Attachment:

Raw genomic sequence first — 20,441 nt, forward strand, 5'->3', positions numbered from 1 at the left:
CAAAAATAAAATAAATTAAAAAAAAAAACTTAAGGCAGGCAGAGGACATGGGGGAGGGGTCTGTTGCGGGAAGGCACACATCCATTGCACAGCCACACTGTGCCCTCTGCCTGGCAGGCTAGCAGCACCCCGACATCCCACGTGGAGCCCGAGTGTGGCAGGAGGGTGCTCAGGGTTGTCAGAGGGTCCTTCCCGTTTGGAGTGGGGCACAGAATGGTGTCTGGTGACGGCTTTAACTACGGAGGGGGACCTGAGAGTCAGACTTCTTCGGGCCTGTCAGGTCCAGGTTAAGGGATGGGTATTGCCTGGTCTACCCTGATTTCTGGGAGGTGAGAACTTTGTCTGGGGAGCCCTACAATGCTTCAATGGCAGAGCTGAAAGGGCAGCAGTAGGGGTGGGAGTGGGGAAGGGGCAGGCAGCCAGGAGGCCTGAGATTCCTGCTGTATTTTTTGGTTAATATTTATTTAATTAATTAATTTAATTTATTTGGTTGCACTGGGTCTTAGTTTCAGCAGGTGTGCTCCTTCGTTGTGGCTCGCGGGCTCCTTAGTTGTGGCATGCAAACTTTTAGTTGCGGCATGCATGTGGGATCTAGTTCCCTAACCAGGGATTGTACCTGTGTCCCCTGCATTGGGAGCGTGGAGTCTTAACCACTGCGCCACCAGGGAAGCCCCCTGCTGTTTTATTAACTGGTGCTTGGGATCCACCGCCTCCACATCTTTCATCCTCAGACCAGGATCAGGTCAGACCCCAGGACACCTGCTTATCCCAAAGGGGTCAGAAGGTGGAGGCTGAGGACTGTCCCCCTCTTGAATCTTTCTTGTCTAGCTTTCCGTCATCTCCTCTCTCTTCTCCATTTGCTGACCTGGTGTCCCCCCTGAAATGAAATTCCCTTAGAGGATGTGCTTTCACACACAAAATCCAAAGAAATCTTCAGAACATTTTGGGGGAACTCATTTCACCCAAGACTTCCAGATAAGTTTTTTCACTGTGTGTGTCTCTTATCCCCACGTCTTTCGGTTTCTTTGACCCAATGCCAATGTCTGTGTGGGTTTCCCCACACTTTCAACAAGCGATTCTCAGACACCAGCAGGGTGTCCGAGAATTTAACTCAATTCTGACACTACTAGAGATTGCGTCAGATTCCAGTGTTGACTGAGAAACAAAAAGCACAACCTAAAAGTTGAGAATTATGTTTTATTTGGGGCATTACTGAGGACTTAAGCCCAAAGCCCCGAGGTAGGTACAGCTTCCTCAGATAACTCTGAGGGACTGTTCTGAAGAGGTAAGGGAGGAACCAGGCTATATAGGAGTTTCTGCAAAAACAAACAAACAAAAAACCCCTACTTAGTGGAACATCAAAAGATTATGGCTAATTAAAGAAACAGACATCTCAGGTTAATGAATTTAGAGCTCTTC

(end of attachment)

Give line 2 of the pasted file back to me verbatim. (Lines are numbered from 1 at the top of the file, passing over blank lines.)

CAAAAATAAAATAAATTAAAAAAAAAAACTTAAGGCAGGCAGAGGACATGGGGGAGGGGTCTGTTGCGGGAAGGCACACATCCATTGCACAGCCACACTGTGCCCTCTGCCTGGCAGGCTAGCAGCACCCCGACATCCCACGTGGAGCCCGAGTGTGGCAGGAGGGTGCTCAGGGTTGTCAGAGGGTCCTTCCCGTTTGGAGTGGGGCACAGAATGGTGTCTGGTGACGGCTTTAACTACGGAGGGGGACCTGAGAGTCAGACTTCTTCGGGCCTGTCAGGTCCAGGTTAAGGGATGGGTATTGCCTGGTCTACCCTGATTTCTGGGAGGTGAGAACTTTGTCTGGGGAGCCCTACAATGCTTCAATGGCAGAGCTGAAAGGGCAGCAGTAGGGGTGGGAGTGGGGAAGGGGCAGGCAGCCAGGAGGCCTGAGATTCCTGCTGTATTTTTTGGTTAATATTTATTTAATTAATTAATTTAATTTATTTGGTTGCACTGGGTCTTAGTTTCAGCAGGTGTGCTCCTTCGTTGTGGCTCGCGGGCTCCTTAGTTGTGGCATGCAAACTTTTAGTTGCGGCATGCATGTGGGATCTAGTTCCCTAACCAGGGATTGTACCTGTGTCCCCTGCATTGGGAGCGTGGAGTCTTAACCACTGCGCCACCAGGGAAGCCCCCTGCTGTTTTATTAACTGGTGCTTGGGATCCACCGCCTCCACATCTTTCATCCTCAGACCAGGATCAGGTCAGACCCCAGGACACCTGCTTATCCCAAAGGGGTCAGAAGGTGGAGGCTGAGGACTGTCCCCCTCTTGAATCTTTCTTGTCTAGCTTTCCGTCATCTCCTCTCTCTTCTCCATTTGCTGACCTGGTGTCCCCCCTGAAATGAAATTCCCTTAGAGGATGTGCTTTCACACACAAAATCCAAAGAAATCTTCAGAACATTTTGGGGGAACTCATTTCACCCAAGACTTCCAGATAAGTTTTTTCACTGTGTGTGTCTCTTATCCCCACGTCTTTCGGTTTCTTTGACCCAATGCCAATGTCTGTGTGGGTTTCCCCACACTTTCAACAAGCGATTCTCAGACACCAGCAGGGTGTCCGAGAATTTAACTCAATTCTGACACTACTAGAGATTGCGTCAGATTCCAGTGTTGACTGAGAAACAAAAAGCACAACCTAAAAGTTGAGAATTATGTTTTATTTGGGGCATTACTGAGGACTTAAGCCCAAAGCCCCGAGGTAGGTACAGCTTCCTCAGATAACTCTGAGGGACTGTTCTGAAGAGGTAAGGGAGGAACCAGGCTATATAGGAGTTTCTGCAAAAACAAACAAACAAAAAACCCCTACTTAGTGGAACATCAAAAGATTATGGCTAATTAAAGAAACAGACATCTCAGGTTAATGAATTTAGAGCTCTTC